Some of this story, in particular the dramatic takedown of the Silk Road and the capture of its creator, Ross Ulbricht, has been told before. Greenberg’s narrative differs from Nick Bilton’s American Kingpin in that it leans more heavily on the point of view of law enforcement. Greenberg has less insight into specific criminal personalities, but that lack is balanced by his level of detail and the absorbing narrative of the investigators. Each key section of the book unfolds like a compact mystery ... At the book’s close, Greenberg reaches for a bigger point, bringing back one of his protagonists, the cryptographer Sarah Meiklejohn, to point out how the tools used to catch criminals might be employed just as easily in the service of mass surveillance. It’s a reasonable concern, but relies on some slippery-slope speculation that doesn’t feel totally convincing. From the stories here, in which piecing together each set of transactions takes months of legwork and a fair dose of luck even when the targets aren’t exactly top-shelf criminal masterminds, it doesn’t seem like the age of wholesale financial surveillance is dangerously near.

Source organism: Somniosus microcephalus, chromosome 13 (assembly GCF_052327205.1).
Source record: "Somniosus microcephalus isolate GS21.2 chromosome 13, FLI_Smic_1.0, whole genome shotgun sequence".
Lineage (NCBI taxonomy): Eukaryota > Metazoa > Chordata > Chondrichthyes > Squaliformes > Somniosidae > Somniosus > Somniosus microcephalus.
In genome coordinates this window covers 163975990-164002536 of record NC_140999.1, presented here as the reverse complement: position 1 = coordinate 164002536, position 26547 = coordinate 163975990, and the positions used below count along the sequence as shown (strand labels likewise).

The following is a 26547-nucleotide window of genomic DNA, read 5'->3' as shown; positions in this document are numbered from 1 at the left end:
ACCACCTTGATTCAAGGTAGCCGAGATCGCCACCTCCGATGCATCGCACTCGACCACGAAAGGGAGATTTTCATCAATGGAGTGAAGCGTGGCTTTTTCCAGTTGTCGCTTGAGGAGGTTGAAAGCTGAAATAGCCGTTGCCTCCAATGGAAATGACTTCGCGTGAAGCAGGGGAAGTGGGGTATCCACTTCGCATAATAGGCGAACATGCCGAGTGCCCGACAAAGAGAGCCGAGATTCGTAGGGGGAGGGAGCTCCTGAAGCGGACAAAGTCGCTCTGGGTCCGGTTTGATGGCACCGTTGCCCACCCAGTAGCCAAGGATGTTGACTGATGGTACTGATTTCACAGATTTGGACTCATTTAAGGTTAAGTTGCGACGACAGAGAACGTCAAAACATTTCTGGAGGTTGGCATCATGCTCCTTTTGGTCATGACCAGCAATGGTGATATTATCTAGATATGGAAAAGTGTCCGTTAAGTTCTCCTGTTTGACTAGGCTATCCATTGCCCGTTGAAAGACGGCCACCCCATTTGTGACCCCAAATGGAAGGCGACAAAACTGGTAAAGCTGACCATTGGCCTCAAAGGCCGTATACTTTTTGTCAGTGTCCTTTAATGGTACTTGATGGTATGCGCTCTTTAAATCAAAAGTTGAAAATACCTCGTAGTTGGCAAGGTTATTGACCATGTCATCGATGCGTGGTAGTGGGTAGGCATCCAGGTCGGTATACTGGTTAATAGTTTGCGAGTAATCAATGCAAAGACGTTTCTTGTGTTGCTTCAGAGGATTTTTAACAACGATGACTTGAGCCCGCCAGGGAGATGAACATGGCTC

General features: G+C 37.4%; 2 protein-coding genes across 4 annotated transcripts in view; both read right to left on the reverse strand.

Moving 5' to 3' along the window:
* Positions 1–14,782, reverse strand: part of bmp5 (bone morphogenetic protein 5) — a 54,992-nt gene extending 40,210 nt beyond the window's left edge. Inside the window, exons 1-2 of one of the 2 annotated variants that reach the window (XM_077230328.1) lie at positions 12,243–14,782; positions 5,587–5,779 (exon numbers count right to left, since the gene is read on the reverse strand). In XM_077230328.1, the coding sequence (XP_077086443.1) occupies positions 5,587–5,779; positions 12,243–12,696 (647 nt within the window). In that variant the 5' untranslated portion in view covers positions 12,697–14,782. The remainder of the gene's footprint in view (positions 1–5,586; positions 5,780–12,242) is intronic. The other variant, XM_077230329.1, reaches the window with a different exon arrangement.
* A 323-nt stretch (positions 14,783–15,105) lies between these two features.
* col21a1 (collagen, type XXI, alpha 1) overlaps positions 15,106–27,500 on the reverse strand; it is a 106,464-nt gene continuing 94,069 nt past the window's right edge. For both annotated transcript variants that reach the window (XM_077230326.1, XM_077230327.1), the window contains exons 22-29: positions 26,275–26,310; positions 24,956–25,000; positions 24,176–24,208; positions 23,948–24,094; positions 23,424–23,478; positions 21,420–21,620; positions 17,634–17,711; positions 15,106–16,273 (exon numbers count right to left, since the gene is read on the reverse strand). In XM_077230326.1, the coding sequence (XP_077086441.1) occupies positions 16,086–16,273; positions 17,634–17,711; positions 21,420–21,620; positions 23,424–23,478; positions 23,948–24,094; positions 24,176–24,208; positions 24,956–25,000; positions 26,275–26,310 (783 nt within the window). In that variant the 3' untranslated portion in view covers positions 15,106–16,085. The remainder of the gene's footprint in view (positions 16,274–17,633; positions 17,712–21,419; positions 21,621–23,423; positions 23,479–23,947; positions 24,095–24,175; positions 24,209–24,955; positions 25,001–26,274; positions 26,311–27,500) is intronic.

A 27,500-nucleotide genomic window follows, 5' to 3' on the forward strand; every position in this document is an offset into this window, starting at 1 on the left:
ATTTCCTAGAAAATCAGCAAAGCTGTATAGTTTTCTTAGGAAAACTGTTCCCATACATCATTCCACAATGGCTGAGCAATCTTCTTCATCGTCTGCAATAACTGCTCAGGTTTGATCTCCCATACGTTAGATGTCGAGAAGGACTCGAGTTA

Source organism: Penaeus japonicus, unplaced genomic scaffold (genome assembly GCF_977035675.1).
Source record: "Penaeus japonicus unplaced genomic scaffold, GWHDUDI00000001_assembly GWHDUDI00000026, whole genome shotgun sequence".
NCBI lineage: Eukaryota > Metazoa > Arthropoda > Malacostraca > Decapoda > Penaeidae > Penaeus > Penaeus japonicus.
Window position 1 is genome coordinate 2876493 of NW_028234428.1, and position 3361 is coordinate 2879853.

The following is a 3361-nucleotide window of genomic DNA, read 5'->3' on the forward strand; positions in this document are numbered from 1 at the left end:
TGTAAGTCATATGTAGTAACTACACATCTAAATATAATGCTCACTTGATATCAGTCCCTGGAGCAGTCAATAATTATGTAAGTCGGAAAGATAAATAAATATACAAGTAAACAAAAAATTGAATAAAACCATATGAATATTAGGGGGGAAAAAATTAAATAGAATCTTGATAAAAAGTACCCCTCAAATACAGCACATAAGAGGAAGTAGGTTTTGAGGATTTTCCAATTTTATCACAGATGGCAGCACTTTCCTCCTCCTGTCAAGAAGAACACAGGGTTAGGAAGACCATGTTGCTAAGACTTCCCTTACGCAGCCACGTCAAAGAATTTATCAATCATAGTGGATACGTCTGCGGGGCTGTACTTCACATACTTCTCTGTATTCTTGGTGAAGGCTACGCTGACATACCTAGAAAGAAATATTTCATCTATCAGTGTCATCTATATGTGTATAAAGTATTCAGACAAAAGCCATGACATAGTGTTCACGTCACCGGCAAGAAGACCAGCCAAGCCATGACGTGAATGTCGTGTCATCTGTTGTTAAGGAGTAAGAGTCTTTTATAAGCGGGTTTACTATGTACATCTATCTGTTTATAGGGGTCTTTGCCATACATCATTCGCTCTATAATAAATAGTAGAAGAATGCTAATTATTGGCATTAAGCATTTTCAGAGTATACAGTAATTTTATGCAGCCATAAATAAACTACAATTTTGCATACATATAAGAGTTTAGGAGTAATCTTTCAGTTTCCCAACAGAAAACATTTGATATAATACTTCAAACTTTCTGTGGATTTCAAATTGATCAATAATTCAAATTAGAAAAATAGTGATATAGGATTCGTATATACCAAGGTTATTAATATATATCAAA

... spellbinding ... Written with great enthusiasm and with an ear for the dramatic turn of phrase—readers familiar with the work of Ben Mezrich will note a similarity of approach—this is the kind of book that yanks the reader’s eyes wide open ... Lively, highly relevant, and more than a little scary.
Greenberg methodically and meticulously explains the way cryptocurrency functions ... These stories are fascinating and so enthralling, it is hard to distinguish real people from the aliases used to protect identities and privacies ... This highly recommended book has been picked up by Jigsaw Productions to develop into a scripted screen adaptation, a documentary, and a podcast. There are few books on the crypto underworld, making this a must for all libraries.